N.J. Passes Pro-Homosexual Measure
Special Report - January 14, 2008
Homosexual activists celebrated a victory in New Jersey last week with the state legislature’s passage of a controversial bill that expands the state’s existing hate crimes law to include “gender identity or expression.” The measurewhich passed unanimously in the state Senate on January 4 and in the state Assembly on January 7 by a vote of 63 to 12also requires new police officers to attend hate crimes sensitivity training classes, establishes a Commission on Bullying in Schools, and requires schools to post and distribute anti-bullying policies. According to the National Gay and Lesbian Task Force Action Fund, if Governor Jon Corzine signs the bill as he is expected to do, New Jersey will become the 12th state in the nation with a “transgender-inclusive” hate crimes law. The state’s hate crime statute already included enhanced protections based on “sexual orientation.” In a press release, Matt Foreman, executive director of the National Gay and Lesbian Task Force Action Fund, praised the bill’s passage. “New Jersey has long been a national leader on lesbian, gay, bisexual and transgender issues, but today rises to the top with two of the strongest hate crimes and safe schools laws in the country and unequivocal protections for transgender people,” Foreman said.
When the General Assembly returns in May, North Carolina could face its own battle over a so-called “anti-bullying” bill that would promote homosexuality and transgenderism in schools under the guise of protecting students. HB 1366School Violence Prevention Act, which is currently pending in the General Assembly, would require local school boards to amend their existing anti-bullying and harassment policies to include special protections for public school students and staff who engage in or identify with homosexuality, bisexuality, cross-dressing and other “alternative” sexual behaviors. HB 1366 passed the House last May. In the waning days of the session, the Senate Judiciary 2 Committee heard the bill in a committee meeting on the Senate floor and removed a section from the bill that enumerated specially protected classifications including “sexual orientation” and “gender identity or expression.” HB 1366 then passed the Senate. But when the amended bill returned to the House for concurrence, Rep. Rick Glazier (D-Cumberland), the bill’s sponsor, made a motion on the House floor to send the bill to the House Judiciary 1 Committee, after the Senate indicated that it would not re-insert the objectionable language into the bill. This means that HB 1366 is still eligible for consideration when the General Assembly reconvenes later this year.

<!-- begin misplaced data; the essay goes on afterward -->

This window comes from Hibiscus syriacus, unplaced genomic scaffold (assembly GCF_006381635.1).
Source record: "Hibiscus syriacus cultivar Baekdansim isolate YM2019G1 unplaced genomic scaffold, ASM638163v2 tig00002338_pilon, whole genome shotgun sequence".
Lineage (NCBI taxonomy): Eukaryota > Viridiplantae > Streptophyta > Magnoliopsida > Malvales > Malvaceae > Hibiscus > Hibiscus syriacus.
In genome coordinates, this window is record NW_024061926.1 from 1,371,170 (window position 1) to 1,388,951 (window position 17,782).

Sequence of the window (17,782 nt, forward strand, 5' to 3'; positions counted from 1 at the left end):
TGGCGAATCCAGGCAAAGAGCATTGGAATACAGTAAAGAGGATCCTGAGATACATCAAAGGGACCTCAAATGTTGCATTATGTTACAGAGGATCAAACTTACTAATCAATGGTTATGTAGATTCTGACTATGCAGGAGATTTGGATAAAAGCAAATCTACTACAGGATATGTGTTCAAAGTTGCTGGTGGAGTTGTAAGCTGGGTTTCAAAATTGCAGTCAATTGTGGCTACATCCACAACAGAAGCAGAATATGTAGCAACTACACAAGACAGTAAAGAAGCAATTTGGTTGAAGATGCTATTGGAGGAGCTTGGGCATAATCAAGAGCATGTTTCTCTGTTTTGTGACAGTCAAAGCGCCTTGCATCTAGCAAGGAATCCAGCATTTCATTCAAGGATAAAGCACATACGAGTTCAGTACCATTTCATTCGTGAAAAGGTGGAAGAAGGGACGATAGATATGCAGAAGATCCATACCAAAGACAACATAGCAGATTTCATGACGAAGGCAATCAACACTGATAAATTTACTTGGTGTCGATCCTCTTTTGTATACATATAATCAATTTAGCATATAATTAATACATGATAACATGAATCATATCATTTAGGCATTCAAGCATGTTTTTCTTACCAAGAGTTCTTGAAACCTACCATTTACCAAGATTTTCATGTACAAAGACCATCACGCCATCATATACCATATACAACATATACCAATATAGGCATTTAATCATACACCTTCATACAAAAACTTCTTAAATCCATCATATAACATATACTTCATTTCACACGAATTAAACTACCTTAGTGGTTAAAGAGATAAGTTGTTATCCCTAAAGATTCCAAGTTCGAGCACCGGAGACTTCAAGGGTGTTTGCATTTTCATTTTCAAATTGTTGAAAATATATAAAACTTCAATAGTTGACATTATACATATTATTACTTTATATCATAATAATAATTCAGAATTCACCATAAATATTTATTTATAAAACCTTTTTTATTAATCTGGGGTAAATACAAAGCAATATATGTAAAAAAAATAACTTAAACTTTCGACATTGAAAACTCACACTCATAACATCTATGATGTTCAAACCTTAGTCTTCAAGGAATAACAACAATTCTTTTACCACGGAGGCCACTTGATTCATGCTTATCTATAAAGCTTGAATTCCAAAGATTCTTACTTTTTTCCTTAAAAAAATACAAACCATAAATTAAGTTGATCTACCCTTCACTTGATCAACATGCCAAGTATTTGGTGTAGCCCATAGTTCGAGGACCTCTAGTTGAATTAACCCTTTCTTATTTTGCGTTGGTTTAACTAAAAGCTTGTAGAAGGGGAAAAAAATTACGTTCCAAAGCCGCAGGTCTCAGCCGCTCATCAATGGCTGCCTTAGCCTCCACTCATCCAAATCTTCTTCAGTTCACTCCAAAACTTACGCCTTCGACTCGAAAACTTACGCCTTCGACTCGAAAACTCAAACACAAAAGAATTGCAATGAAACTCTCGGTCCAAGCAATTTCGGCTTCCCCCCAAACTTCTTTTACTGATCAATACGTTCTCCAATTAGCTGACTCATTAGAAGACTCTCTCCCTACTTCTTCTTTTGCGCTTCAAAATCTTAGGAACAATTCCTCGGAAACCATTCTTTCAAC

“North Carolinians should be deeply concerned about what is happening in New Jersey and other states in the nation with the passage of pro-homosexual legislation like this,” commented John Rustin, vice president and director of government relations for the North Carolina Family Policy Council. “North Carolina is not immune from similar actions here. In fact, although HB 1366 may not be as extensive as New Jersey’s ‘hate crimes’ and ‘safe schools’ laws, it would certainly represent a huge step in the same direction.”
Copyright © 2008. North Carolina Family Policy Council. All rights reserved.